Macavity is a character in Andrew Lloyd Webber's Cats. He is the main antagonist of the show.
|“||Hypnotic, Jealous, Dangerous||”|
Macavity is a malevolent cat, who shows a blatant disregard for the law or any Jellicle.
He has a past relationship with Demeter, which has resulted in her paranoia about him. Gillian Lynne described their relationship through her choreography as "wonderful when he made love to me, but I hated him" and "your hands to feel your own body, as he once did." She also described both Demeter and Bombalurina as having "known him intimately."
He is known to cheat at cards and being skilled at eluding the police, Macavity is a well known escape artist among the humans and cats. He apparently possesses magical powers as he can appear and disappear, since he's never seen at the scene of the crime.
Macavity is based on Moriarty from Arthur Conan Doyle's "Sherlock Holmes", in both the physical description and being named "the Napoleon of crime".
|“||Tall, very strong dancer with classical ballet training, ensemble Baritone (Plato / Macavity should be able to do lifts)||”|
We first hear about Macavity from Demeter, as every time she is startled she fears it is his approach. After several false alarms, Macavity finally appears. He captures Old Deuteronomy (who is later brought back by Mistoffelees.) He fights with Munkustrap, Alonzo and the other cats as he tries to steal Demeter from them. Bombalurina and Demeter sing about him in Macavity the Mystery Cat (Song). Macavity can give the impression of teleporting due to the use of decoys spaced throughout the theatre.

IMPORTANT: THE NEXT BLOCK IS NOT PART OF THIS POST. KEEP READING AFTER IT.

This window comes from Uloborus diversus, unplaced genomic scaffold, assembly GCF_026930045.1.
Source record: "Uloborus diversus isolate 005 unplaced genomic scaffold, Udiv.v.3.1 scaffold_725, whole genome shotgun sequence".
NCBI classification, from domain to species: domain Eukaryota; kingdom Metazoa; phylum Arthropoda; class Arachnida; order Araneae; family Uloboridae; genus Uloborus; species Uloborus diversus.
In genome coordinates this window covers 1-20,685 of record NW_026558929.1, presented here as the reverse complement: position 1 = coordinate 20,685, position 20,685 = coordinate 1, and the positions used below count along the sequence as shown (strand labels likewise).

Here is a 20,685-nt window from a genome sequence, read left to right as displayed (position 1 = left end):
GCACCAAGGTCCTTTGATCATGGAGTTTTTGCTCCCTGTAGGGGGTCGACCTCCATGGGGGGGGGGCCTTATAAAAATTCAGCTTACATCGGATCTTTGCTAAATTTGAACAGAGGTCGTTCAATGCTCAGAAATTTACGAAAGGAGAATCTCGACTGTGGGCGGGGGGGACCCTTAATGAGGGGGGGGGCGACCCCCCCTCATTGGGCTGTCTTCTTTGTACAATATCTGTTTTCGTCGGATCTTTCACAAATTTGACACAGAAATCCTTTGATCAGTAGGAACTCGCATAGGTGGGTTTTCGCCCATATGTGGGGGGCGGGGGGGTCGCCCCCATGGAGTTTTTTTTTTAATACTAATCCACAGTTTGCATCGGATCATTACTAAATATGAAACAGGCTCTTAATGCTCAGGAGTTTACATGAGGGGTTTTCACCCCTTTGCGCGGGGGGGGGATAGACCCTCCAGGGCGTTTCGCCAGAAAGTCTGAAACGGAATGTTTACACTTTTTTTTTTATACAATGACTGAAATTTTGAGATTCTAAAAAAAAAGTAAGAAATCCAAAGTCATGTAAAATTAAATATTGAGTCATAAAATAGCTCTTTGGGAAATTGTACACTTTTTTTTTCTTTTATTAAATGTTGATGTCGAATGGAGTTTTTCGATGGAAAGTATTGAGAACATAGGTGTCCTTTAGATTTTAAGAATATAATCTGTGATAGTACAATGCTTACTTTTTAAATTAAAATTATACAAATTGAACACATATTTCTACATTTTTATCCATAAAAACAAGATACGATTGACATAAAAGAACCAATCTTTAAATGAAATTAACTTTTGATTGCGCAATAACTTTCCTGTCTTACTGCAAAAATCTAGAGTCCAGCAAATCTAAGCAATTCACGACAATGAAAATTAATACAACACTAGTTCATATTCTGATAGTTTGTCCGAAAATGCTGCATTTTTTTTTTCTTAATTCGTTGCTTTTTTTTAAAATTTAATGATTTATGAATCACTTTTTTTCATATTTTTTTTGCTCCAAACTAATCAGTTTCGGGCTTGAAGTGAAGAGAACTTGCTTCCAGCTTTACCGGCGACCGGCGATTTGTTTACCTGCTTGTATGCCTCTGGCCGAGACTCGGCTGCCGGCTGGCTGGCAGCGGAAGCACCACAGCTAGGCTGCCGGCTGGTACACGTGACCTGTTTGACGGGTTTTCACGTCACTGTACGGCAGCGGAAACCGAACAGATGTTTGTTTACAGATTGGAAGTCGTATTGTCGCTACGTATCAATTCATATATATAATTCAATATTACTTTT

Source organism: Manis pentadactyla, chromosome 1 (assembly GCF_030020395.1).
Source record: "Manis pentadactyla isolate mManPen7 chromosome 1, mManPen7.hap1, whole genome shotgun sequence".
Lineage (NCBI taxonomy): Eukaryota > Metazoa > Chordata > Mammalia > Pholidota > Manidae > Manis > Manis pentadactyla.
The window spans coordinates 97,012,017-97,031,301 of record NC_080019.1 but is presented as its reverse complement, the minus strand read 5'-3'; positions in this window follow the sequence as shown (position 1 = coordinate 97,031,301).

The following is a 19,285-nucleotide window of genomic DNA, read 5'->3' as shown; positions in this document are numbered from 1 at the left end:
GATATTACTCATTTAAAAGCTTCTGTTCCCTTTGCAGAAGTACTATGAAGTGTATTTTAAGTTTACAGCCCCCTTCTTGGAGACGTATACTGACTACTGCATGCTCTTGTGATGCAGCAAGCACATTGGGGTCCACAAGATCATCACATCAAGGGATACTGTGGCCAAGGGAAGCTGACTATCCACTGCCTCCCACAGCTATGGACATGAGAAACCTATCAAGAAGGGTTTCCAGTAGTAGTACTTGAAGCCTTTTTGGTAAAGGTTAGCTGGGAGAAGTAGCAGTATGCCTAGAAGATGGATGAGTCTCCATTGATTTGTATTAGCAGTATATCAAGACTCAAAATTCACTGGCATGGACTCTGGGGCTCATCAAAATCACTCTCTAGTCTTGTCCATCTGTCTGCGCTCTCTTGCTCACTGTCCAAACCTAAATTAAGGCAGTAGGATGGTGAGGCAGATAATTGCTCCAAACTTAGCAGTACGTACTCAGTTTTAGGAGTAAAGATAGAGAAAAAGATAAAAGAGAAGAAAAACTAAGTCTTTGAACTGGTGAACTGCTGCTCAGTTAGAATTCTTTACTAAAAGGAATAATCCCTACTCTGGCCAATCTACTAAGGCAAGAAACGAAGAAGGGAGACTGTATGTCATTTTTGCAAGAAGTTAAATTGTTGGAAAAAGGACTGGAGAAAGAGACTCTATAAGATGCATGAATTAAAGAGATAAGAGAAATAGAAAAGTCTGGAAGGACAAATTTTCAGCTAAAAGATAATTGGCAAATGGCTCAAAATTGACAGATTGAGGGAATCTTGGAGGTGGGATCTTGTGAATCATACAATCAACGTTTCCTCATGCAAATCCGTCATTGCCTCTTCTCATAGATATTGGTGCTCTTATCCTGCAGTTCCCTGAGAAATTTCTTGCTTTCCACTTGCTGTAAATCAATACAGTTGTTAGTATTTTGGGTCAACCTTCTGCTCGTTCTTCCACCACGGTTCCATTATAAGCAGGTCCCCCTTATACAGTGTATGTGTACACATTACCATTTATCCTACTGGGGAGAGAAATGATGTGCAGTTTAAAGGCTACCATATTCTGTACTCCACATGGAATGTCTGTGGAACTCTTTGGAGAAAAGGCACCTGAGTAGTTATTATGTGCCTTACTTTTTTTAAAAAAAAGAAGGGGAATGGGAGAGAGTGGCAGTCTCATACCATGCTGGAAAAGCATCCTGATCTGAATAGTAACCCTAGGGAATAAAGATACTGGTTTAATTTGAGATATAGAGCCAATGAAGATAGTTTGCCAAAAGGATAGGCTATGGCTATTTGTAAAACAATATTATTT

Macavity is described as a ginger tabby. His costume is usually brilliant white, black and red, which combined with the stage lighting makes him a very threatening presence. He is usually dirty or unkempt, with wild, knotted hair created by the costume being covered in fibres rather than brush stroke painting and soft fluffies.
In the Japanese production, he has a cape and top hat, and is red, white and black. His black markings give him the appearance of having a tuxedo vest.
In 2014, John Napier amended his original design for the London Palladium revival, simply removing the white bib and flashes from the costume. This resulted in a much darker and less cohesive costume under the dramatic lighting used for the fight scene.
the 2016 Broadway Revival of Cats gave Macavity an entirely new design, primarily black and resembling the classic Rumpus Cat design (not used in this production) but with a gingery wig and tufts of fur scattered across his body.
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